New Brunswick Black Artists Alliance launches in Fredericton. November 14 saw the debut of what members are calling “the first known provincial arts association for professional artists of African descent in New Brunswick’s history.” The alliance was created out of conversations between Fredericton spoken-word artist Thandiwe McCarthy and Halifax’s David Woods, co-founder of the Black Artists Network of Nova Scotia. CBC reports on more.
A stolen statue chanced upon by artist Divya Mehra at Regina’s MacKenzie Art Gallery has been returned to India. On November 19, “the University of Regina’s Dr. Thomas Chase, Interim President and Vice-Chancellor, met with Mr. Ajay Bisaria, High Commissioner of India, over Zoom to officially repatriate the…statue,” states a release. “Representatives from the MacKenzie Art Gallery, Global Affairs Canada, and Canada Border Services Agency also attended the ceremony.” CBC, Tribune India and Artnet News report.
Remai Modern and one of its former employees have reached a financial settlement overseen by the chief commissioner of the Saskatchewan Human Rights Commission. In the settlement, the gallery admits no wrongdoing. Gregory Burke, former CEO of Remai Modern, who was co-named in the original 2016 SHRC complaint, and released from it in 2019, said in a statement that he took no part in the settlement “and would not have if I had been party to the proceedings,” CBC and ArtAsiaPacific report.
Hariri Pontarini Architects win bid to design Art Gallery of York University’s new stand-alone building. A press release promises a “three-storey building that will include a ground level event space with four separate galleries set within a redefined xeriscape garden. The new building will combine with the gallery’s current spaces to form a unified art institution.” The new gallery will also “carry a new name” to honour Joan and Martin Goldfarb, who donated $5 million to the project in 2019.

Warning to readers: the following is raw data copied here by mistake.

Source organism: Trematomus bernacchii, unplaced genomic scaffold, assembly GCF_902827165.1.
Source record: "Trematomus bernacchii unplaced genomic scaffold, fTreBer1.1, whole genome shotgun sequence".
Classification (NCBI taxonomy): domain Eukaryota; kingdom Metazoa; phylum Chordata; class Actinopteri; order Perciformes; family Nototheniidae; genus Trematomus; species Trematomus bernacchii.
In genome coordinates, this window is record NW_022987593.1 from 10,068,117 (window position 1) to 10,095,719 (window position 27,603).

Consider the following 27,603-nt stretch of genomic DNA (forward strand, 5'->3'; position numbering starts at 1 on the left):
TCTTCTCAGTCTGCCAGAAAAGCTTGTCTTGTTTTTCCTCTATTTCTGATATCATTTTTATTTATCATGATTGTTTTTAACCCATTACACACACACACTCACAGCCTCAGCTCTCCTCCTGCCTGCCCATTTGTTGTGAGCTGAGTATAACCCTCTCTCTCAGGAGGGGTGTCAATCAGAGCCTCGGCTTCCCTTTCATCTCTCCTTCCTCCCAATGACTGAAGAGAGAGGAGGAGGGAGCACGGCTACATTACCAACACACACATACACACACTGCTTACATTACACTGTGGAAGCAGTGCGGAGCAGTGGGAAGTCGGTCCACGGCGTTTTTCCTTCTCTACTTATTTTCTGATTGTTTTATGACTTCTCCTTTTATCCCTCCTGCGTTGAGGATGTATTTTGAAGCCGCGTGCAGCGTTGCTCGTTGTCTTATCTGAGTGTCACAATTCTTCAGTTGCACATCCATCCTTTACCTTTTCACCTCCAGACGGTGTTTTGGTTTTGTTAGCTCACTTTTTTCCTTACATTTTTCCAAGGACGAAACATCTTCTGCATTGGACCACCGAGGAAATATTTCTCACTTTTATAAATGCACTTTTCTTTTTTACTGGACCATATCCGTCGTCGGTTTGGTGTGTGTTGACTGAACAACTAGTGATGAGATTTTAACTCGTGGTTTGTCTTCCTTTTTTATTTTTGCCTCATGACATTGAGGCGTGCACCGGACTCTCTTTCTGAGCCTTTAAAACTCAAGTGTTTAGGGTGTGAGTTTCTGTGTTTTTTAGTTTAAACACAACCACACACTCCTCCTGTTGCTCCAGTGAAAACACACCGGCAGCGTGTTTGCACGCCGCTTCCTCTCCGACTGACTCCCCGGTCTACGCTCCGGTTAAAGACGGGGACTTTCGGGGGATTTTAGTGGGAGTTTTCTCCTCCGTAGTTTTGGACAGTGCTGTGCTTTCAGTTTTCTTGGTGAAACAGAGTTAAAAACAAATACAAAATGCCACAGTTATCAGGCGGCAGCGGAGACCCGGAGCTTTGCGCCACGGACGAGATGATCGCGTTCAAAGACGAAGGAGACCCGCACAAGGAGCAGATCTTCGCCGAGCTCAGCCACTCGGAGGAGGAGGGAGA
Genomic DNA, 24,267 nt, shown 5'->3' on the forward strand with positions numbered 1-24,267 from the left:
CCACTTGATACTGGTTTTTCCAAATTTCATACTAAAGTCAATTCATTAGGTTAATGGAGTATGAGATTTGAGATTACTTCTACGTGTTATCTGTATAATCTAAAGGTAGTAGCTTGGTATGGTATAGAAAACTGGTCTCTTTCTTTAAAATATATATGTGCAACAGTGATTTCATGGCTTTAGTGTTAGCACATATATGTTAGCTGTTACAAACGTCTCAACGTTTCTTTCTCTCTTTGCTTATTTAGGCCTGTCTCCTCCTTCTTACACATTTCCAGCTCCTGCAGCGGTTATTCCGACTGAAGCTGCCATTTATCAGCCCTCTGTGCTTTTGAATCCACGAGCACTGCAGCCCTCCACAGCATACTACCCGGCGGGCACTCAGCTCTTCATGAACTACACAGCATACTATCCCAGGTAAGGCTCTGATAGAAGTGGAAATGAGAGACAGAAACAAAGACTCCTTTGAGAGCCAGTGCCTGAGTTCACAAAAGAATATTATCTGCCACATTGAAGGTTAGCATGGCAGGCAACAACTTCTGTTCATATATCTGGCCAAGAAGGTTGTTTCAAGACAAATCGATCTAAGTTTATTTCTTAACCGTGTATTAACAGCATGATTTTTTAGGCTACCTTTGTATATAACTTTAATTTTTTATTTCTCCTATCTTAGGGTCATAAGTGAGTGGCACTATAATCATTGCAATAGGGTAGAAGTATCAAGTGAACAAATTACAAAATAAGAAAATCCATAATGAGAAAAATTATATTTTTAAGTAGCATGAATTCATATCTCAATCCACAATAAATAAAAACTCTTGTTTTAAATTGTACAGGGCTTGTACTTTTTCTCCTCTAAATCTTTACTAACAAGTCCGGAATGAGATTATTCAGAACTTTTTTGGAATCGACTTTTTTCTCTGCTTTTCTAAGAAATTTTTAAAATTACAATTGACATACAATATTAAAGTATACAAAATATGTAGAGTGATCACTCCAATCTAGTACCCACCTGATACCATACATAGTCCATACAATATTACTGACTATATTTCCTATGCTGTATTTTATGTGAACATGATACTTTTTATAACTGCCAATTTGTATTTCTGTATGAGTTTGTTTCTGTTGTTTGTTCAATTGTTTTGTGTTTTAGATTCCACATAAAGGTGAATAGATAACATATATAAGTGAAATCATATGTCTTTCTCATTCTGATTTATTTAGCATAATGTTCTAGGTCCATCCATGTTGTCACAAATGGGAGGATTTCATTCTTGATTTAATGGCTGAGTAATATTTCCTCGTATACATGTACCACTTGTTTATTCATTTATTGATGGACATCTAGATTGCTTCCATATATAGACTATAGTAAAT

Even with the pandemic, some big exhibitions remain in the works for 2021. MOCA Toronto recently announced 21 artists for “Greater Toronto Art,” a survey opening in May. Likewise, Montreal public art festival Art Souterrain has stated it will be back for a 13th edition from February 20 to March 14: “[No] less than 36 artists and performers will be presenting pieces focused on the theme of Chronometry,” says an emailed release. And the show will “be accessible in Montreal’s underground city’s safe public spaces at all times and free of charge, even if the city came to be in the red zone.”
Some big gifts and big gestures continue, too. Artist Edward Burtynsky has gifted his career-spanning archive to the Ryerson Image Centre. “The first instalment of this gift comprises 142 photographs from the artist’s early career, a selection of which have been made public in a virtual gallery on the RIC’s website,” says a release. And the Winnipeg Art Gallery has announced admission will be free for youth 25 and under in Qaumajuq’s inaugural year, while a new pilot admissions structure will also offer an annual pass for $35 for those over 25.